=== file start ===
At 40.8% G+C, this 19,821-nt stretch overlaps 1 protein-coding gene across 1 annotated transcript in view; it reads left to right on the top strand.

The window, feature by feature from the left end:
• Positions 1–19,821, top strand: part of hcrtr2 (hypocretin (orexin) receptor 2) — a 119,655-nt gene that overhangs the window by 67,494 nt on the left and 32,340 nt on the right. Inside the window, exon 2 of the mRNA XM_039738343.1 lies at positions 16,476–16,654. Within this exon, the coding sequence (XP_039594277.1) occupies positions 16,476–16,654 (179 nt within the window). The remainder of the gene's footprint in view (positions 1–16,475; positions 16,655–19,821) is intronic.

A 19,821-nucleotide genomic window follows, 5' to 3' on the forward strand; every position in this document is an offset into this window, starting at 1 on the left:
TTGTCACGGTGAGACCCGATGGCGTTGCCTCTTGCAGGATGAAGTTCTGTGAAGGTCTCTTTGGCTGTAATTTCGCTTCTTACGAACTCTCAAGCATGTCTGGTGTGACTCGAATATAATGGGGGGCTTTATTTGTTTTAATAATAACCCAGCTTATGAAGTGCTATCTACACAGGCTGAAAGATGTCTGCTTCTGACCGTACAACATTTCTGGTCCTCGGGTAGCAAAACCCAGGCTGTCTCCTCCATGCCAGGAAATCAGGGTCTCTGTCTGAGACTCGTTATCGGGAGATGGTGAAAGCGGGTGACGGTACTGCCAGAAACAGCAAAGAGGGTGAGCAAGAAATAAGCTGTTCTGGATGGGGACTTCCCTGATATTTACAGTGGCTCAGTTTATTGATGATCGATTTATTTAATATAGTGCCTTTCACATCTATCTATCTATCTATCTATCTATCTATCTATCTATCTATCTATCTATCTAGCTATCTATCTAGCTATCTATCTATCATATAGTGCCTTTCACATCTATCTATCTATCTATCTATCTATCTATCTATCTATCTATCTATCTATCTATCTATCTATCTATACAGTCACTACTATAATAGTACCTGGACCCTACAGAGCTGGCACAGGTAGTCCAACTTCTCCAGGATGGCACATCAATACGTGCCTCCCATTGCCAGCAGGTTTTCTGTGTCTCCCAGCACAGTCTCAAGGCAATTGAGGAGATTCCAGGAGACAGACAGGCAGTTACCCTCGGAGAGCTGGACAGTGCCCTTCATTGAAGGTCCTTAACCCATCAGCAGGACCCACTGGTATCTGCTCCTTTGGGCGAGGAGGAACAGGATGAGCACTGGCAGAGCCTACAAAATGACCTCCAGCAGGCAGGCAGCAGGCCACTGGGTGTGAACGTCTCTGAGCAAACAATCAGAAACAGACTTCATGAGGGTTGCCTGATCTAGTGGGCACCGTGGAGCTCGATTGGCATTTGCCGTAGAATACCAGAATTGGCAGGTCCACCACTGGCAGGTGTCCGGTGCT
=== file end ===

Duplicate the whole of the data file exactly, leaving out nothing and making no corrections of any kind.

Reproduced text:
At 40.8% G+C, this 19,821-nt stretch overlaps 1 protein-coding gene across 1 annotated transcript in view; it reads left to right on the top strand.

The window, feature by feature from the left end:
• Positions 1–19,821, top strand: part of hcrtr2 (hypocretin (orexin) receptor 2) — a 119,655-nt gene that overhangs the window by 67,494 nt on the left and 32,340 nt on the right. Inside the window, exon 2 of the mRNA XM_039738343.1 lies at positions 16,476–16,654. Within this exon, the coding sequence (XP_039594277.1) occupies positions 16,476–16,654 (179 nt within the window). The remainder of the gene's footprint in view (positions 1–16,475; positions 16,655–19,821) is intronic.

A 19,821-nucleotide genomic window follows, 5' to 3' on the forward strand; every position in this document is an offset into this window, starting at 1 on the left:
TTGTCACGGTGAGACCCGATGGCGTTGCCTCTTGCAGGATGAAGTTCTGTGAAGGTCTCTTTGGCTGTAATTTCGCTTCTTACGAACTCTCAAGCATGTCTGGTGTGACTCGAATATAATGGGGGGCTTTATTTGTTTTAATAATAACCCAGCTTATGAAGTGCTATCTACACAGGCTGAAAGATGTCTGCTTCTGACCGTACAACATTTCTGGTCCTCGGGTAGCAAAACCCAGGCTGTCTCCTCCATGCCAGGAAATCAGGGTCTCTGTCTGAGACTCGTTATCGGGAGATGGTGAAAGCGGGTGACGGTACTGCCAGAAACAGCAAAGAGGGTGAGCAAGAAATAAGCTGTTCTGGATGGGGACTTCCCTGATATTTACAGTGGCTCAGTTTATTGATGATCGATTTATTTAATATAGTGCCTTTCACATCTATCTATCTATCTATCTATCTATCTATCTATCTATCTATCTATCTATCTAGCTATCTATCTAGCTATCTATCTATCATATAGTGCCTTTCACATCTATCTATCTATCTATCTATCTATCTATCTATCTATCTATCTATCTATCTATCTATCTATCTATACAGTCACTACTATAATAGTACCTGGACCCTACAGAGCTGGCACAGGTAGTCCAACTTCTCCAGGATGGCACATCAATACGTGCCTCCCATTGCCAGCAGGTTTTCTGTGTCTCCCAGCACAGTCTCAAGGCAATTGAGGAGATTCCAGGAGACAGACAGGCAGTTACCCTCGGAGAGCTGGACAGTGCCCTTCATTGAAGGTCCTTAACCCATCAGCAGGACCCACTGGTATCTGCTCCTTTGGGCGAGGAGGAACAGGATGAGCACTGGCAGAGCCTACAAAATGACCTCCAGCAGGCAGGCAGCAGGCCACTGGGTGTGAACGTCTCTGAGCAAACAATCAGAAACAGACTTCATGAGGGTTGCCTGATCTAGTGGGCACCGTGGAGCTCGATTGGCATTTGCCGTAGAATACCAGAATTGGCAGGTCCACCACTGGCAGGTGTCCGGTGCT